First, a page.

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Faithlife

More Than Skin Deep

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                                               More Than Skin Deep

Text: Matthew 23:25-28 (NIV)

25 “Woe to you, teachers of the law and Pharisees, you hypocrites! You clean the outside of the cup and dish, but inside they are full of greed and self-indulgence. 26 Blind Pharisee! First clean the inside of the cup and dish, and then the outside also will be clean.

27 “Woe to you, teachers of the law and Pharisees, you hypocrites! You are like whitewashed tombs, which look beautiful on the outside but on the inside are full of dead men’s bones and everything unclean. 28 In the same way, on the outside you appear to people as righteous but on the inside you are full of hypocrisy and wickedness.

[1]

 

The greatest danger in religion is to look the part, but not have any real inward change. Any religion that only affects the outside is useless. There greatest illustration of this is Hollywood. Actors play the part of a certain character and soon we come to identify them with the role they play. We see an actor by the name of Ron Howard and all that comes to mind is the character of Opie Taylor from the Andy Griffith show, or Richie Cunningham from Happy days. The actor plays a role and soon becomes so identified with that role that people can’t separate the person from the role.

The same goes true for those in religious matters. People get so accustomed to playing a role that it becomes difficult for us, and even them sometimes, to tell the difference between the role they are playing and the person they actually are. Just as actors make it their business to be someone they’re not, so do many in the church. Some are sincere in their desire to change, but they find that after all the effort they put in to playing the part, they are not really changed on the inside. The problem is that they try to change themselves instead of letting God change them. They take God’s word as their script and try to apply it to themselves, but with little inward change. The problem is in their application of God’s word. They try to apply it themselves instead of letting God do it. 

In our scripture today, Jesus confronts those who have made it their business to be religious, but have only made a superficial application of the law. God desires to make a supernatural application of the law, so instead of playing the part, we will actually be what He intends on the inside. Our religion has to be more than skin deep.

Have you tried to follow God’s word and found that it is powerless in your life? We cannot be what God wants us to be with a superficial application of the law because it is ineffective. We need a supernatural application of the law. Let’s take a look at why a superficial application of the law is ineffective.

I.                   The Superficial Application of the Law is Ineffective Because:

A. It is man-made. When the man tries to apply the law to himself or others it can not make any real change. You cannot legislate morality. Man has tried it for centuries and has met with failure time and time again. Prohibition tried to stop the flow of liquor in this country, but it was ineffective. Men continued to break the law, and finally, after millions of dollars spent trying to enforce it, prohibition had to admit defeat. You can’t legislate morality. 

* There is a story told by Newsweek magazine that illustrates this truth. According to Jewish tradition, the Torah existed in heaven before God created the world. The parchment scrolls, containing the first five books of the Bible, are the most cherished objects in Jewish life. Their value is not merely religious: Torahs cost from $10,000 to $20,000, since each must be hand-lettered by scribes, a process that takes at least a year. Since January, 88 Torahs have been stolen from fourteen New York City synagogues; another 50 have vanished elsewhere in the nation. To stem the thefts, a national computer registry, based on an identifying code stamped invisibly on the scrolls, will begin this month.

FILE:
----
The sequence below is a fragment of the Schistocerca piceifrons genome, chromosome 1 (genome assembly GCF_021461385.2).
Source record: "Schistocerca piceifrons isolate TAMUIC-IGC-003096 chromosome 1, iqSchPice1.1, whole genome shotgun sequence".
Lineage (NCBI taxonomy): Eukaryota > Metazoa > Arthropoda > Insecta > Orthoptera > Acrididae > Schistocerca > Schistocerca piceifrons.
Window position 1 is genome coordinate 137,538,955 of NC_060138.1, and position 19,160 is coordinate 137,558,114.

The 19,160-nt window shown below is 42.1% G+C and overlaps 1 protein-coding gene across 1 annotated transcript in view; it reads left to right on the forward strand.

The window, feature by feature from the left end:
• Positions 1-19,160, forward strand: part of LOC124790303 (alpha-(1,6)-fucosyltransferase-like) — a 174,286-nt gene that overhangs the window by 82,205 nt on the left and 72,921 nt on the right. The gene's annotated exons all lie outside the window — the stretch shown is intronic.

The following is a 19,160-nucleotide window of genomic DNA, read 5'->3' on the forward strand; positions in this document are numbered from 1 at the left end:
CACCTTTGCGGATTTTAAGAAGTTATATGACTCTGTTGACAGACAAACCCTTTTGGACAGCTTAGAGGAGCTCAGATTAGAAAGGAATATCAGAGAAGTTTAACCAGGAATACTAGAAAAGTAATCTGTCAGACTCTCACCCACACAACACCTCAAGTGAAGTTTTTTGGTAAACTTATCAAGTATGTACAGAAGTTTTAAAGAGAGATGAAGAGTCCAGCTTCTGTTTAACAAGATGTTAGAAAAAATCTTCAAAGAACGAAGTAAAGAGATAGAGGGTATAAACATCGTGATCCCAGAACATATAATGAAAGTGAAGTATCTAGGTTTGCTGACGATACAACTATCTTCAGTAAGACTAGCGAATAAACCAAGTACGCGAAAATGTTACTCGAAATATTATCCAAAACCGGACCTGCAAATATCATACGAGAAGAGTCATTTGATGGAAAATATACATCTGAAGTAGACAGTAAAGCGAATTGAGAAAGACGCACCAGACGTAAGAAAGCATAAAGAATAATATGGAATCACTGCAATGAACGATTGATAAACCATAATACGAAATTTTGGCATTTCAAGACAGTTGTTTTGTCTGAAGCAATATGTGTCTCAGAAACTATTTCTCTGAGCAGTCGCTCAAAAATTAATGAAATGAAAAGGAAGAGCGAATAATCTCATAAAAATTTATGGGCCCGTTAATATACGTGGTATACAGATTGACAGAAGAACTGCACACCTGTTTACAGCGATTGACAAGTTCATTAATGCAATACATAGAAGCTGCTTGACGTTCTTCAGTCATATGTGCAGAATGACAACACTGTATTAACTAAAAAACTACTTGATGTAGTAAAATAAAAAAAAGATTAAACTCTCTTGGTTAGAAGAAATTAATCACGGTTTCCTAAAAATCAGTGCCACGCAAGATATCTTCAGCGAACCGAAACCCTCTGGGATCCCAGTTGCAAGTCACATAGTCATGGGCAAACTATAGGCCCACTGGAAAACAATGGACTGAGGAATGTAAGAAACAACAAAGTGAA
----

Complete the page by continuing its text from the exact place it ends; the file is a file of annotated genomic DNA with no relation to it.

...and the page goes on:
Jewish authorities, in collaboration with Talmudic scholars, struggled to come up with a system that would not violate stringent religious laws governing the handling of the sacred scrolls. Their ingenious solution uses no letters or numerals, which are forbidden, but an array of dots, which is visible only under infrared light and cannot be erased. Investigators speculate that the scrolls are stolen for sale to unsuspecting congregations in Israel, South America or the southwestern United States. Jewish community leaders believe they will be able to put the profiteers out of business if all U.S. congregations log their Torahs, and all potential buyers get on the 24-hour hot line to the Brooklyn-based Universal Torah Registry before putting down any cash. No one, they are confident, would wittingly buy a stolen Torah. After all, as Sgt. Joseph Leake of the New York City Police Department's Bias Incident Investigating Unit puts it, "A Torah is the one item that's got to be kosher."

Writing the laws on paper does no good. The law needs to be written on the heart. A man-made law is only as strong as the desire it takes to overcome that law. Man cannot change the desires that drive men to oppose the law; therefore the law cannot be enforced. Change the desire, and the law will need no enforcement. As long as man tries to make and enforce his own laws, he will meet with failure, because he cannot erase the desires that are behind the breaking of the law. The crime rate gives testimony to this as more and more laws are passed, yet the crime rate continues to soar.  

Not only is the superficial application of the law ineffective because it is a man-made application, but it is also ineffective because: B. It works from the outside in. Any law that works on exteriors only cannot be effective. Too many church people are so concerned with appearances, but they forget that appearances are not everything. Appearances can be deceiving.         M. Scott Peck talks about those who try to live by outward appearances. He calls them the “people of the lie.”  

* Utterly dedicated to preserving their self-image of perfection, they are unceasingly engaged in the effort to maintain the appearance of moral purity. They worry about this a great deal. They are acutely sensitive to social norms and what others might think of them. They dress well, go to work on time, pay the taxes, and outwardly seem to live lives that are above reproach.

   The words "image," "appearance," and "outwardly" are crucial to understanding the morality of the evil. While they seem to lack any motivation to be good, they intensely desire to appear good. Their "goodness" is all on a level of pretense. It is, in effect, a lie. That is why they are the "people of the lie."